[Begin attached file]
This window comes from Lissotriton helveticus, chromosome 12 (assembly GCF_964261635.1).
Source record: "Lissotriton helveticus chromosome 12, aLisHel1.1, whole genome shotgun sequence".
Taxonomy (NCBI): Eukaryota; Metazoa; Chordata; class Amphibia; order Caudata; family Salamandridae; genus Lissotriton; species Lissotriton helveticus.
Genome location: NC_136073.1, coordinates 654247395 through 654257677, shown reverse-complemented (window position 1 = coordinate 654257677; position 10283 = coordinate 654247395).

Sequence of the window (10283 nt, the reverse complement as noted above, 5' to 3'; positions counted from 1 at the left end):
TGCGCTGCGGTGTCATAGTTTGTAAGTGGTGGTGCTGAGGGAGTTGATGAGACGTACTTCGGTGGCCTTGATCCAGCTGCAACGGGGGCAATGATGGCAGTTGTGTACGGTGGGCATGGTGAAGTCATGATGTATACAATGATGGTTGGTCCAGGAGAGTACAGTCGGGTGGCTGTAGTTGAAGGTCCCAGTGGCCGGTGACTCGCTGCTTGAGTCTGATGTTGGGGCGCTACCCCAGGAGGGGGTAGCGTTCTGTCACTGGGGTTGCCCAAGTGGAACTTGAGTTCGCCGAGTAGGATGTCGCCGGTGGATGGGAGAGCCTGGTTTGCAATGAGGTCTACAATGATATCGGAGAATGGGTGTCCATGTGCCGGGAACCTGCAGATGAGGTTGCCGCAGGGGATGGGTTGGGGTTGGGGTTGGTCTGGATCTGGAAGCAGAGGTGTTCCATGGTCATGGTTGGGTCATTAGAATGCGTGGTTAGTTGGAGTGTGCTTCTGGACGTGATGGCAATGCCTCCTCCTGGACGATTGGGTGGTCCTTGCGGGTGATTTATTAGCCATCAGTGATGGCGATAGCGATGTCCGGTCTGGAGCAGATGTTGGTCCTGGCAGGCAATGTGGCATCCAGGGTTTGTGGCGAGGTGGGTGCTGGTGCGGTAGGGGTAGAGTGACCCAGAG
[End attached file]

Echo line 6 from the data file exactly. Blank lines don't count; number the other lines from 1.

TGCGCTGCGGTGTCATAGTTTGTAAGTGGTGGTGCTGAGGGAGTTGATGAGACGTACTTCGGTGGCCTTGATCCAGCTGCAACGGGGGCAATGATGGCAGTTGTGTACGGTGGGCATGGTGAAGTCATGATGTATACAATGATGGTTGGTCCAGGAGAGTACAGTCGGGTGGCTGTAGTTGAAGGTCCCAGTGGCCGGTGACTCGCTGCTTGAGTCTGATGTTGGGGCGCTACCCCAGGAGGGGGTAGCGTTCTGTCACTGGGGTTGCCCAAGTGGAACTTGAGTTCGCCGAGTAGGATGTCGCCGGTGGATGGGAGAGCCTGGTTTGCAATGAGGTCTACAATGATATCGGAGAATGGGTGTCCATGTGCCGGGAACCTGCAGATGAGGTTGCCGCAGGGGATGGGTTGGGGTTGGGGTTGGTCTGGATCTGGAAGCAGAGGTGTTCCATGGTCATGGTTGGGTCATTAGAATGCGTGGTTAGTTGGAGTGTGCTTCTGGACGTGATGGCAATGCCTCCTCCTGGACGATTGGGTGGTCCTTGCGGGTGATTTATTAGCCATCAGTGATGGCGATAGCGATGTCCGGTCTGGAGCAGATGTTGGTCCTGGCAGGCAATGTGGCATCCAGGGTTTGTGGCGAGGTGGGTGCTGGTGCGGTAGGGGTAGAGTGACCCAGAG